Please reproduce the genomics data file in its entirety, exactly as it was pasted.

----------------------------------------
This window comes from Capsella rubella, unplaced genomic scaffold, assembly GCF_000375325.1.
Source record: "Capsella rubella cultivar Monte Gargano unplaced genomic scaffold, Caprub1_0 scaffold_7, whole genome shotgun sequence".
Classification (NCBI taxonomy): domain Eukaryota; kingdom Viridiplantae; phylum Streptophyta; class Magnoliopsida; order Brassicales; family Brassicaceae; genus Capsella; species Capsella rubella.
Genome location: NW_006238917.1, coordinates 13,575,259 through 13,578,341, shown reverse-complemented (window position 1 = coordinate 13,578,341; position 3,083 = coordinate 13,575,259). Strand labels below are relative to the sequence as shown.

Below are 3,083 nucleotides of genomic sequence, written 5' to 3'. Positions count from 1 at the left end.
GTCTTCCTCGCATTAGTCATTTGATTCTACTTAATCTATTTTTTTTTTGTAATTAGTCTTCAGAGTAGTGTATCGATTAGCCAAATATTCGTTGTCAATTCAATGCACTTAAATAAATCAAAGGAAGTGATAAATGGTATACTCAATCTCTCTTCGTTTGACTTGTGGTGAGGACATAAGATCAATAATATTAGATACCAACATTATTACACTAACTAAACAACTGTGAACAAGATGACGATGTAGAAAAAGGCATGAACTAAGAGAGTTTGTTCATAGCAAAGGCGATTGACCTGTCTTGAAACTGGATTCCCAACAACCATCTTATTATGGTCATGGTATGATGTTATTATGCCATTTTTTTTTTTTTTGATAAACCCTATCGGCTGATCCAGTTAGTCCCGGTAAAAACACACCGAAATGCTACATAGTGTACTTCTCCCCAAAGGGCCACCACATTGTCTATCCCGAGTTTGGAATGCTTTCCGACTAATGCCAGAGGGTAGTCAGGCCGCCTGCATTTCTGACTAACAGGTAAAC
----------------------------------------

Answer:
This window comes from Capsella rubella, unplaced genomic scaffold, assembly GCF_000375325.1.
Source record: "Capsella rubella cultivar Monte Gargano unplaced genomic scaffold, Caprub1_0 scaffold_7, whole genome shotgun sequence".
Classification (NCBI taxonomy): domain Eukaryota; kingdom Viridiplantae; phylum Streptophyta; class Magnoliopsida; order Brassicales; family Brassicaceae; genus Capsella; species Capsella rubella.
Genome location: NW_006238917.1, coordinates 13,575,259 through 13,578,341, shown reverse-complemented (window position 1 = coordinate 13,578,341; position 3,083 = coordinate 13,575,259). Strand labels below are relative to the sequence as shown.

Below are 3,083 nucleotides of genomic sequence, written 5' to 3'. Positions count from 1 at the left end.
GTCTTCCTCGCATTAGTCATTTGATTCTACTTAATCTATTTTTTTTTTGTAATTAGTCTTCAGAGTAGTGTATCGATTAGCCAAATATTCGTTGTCAATTCAATGCACTTAAATAAATCAAAGGAAGTGATAAATGGTATACTCAATCTCTCTTCGTTTGACTTGTGGTGAGGACATAAGATCAATAATATTAGATACCAACATTATTACACTAACTAAACAACTGTGAACAAGATGACGATGTAGAAAAAGGCATGAACTAAGAGAGTTTGTTCATAGCAAAGGCGATTGACCTGTCTTGAAACTGGATTCCCAACAACCATCTTATTATGGTCATGGTATGATGTTATTATGCCATTTTTTTTTTTTTTGATAAACCCTATCGGCTGATCCAGTTAGTCCCGGTAAAAACACACCGAAATGCTACATAGTGTACTTCTCCCCAAAGGGCCACCACATTGTCTATCCCGAGTTTGGAATGCTTTCCGACTAATGCCAGAGGGTAGTCAGGCCGCCTGCATTTCTGACTAACAGGTAAAC